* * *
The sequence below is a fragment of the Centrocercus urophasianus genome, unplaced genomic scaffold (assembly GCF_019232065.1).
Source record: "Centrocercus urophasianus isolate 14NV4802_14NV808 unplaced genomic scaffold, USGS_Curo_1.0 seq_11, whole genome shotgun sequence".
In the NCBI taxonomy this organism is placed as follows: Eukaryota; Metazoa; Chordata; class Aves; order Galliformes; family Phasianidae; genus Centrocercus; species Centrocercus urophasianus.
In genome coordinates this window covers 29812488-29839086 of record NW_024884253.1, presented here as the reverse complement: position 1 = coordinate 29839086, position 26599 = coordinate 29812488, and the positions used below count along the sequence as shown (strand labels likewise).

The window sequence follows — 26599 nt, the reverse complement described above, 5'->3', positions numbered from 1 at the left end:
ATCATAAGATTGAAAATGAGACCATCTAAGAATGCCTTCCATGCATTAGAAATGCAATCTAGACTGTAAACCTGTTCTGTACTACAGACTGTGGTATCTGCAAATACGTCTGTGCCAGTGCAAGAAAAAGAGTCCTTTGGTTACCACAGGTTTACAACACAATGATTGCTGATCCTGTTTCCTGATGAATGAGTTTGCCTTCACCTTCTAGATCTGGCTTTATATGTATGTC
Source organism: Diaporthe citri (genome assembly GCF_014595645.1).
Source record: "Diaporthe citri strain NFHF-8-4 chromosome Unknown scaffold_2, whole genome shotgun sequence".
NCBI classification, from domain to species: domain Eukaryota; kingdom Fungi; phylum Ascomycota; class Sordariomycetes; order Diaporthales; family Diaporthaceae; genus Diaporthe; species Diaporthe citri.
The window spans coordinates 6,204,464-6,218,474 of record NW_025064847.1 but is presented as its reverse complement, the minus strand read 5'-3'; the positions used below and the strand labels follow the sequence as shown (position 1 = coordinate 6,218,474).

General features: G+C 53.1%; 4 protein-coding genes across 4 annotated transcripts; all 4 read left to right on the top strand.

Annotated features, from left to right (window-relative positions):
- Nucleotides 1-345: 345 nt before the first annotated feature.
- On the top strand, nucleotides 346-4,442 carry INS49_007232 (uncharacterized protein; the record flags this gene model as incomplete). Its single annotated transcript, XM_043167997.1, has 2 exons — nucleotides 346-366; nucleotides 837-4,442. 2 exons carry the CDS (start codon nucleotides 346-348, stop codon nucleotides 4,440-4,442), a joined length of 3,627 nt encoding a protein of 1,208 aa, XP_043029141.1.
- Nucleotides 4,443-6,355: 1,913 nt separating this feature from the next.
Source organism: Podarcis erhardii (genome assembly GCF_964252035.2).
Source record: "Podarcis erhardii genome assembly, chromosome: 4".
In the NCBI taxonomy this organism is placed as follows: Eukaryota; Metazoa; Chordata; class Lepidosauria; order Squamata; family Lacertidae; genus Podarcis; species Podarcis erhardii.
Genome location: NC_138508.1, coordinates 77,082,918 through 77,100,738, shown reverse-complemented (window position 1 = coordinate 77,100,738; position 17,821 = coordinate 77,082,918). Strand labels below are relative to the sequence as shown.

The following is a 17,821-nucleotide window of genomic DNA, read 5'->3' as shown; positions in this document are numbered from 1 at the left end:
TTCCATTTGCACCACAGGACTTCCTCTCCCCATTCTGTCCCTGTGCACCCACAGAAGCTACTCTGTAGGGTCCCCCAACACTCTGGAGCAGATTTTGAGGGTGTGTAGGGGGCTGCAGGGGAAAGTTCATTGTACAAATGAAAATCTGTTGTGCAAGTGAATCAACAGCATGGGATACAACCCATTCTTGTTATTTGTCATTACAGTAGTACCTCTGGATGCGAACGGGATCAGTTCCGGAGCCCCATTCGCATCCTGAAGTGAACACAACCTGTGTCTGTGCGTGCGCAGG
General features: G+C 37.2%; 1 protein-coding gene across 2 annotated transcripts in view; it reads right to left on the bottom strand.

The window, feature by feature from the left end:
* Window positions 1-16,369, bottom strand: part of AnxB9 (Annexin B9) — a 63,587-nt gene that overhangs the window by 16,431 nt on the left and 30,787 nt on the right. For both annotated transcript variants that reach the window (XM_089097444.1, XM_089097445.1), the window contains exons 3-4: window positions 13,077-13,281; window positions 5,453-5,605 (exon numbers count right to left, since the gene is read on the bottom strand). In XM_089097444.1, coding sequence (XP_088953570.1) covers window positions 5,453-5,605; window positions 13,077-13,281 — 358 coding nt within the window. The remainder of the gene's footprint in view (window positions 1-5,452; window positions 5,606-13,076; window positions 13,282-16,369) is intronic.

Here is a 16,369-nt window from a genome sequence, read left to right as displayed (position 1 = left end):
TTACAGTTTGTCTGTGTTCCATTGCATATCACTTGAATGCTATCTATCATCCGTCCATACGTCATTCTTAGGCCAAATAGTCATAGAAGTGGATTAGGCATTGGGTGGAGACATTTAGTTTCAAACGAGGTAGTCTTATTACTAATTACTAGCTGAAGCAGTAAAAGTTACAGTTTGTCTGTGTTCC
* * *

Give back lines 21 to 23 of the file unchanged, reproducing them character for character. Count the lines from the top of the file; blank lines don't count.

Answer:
TTCCATTTGCACCACAGGACTTCCTCTCCCCATTCTGTCCCTGTGCACCCACAGAAGCTACTCTGTAGGGTCCCCCAACACTCTGGAGCAGATTTTGAGGGTGTGTAGGGGGCTGCAGGGGAAAGTTCATTGTACAAATGAAAATCTGTTGTGCAAGTGAATCAACAGCATGGGATACAACCCATTCTTGTTATTTGTCATTACAGTAGTACCTCTGGATGCGAACGGGATCAGTTCCGGAGCCCCATTCGCATCCTGAAGTGAACACAACCTGTGTCTGTGCGTGCGCAGG
General features: G+C 37.2%; 1 protein-coding gene across 2 annotated transcripts in view; it reads right to left on the bottom strand.

The window, feature by feature from the left end: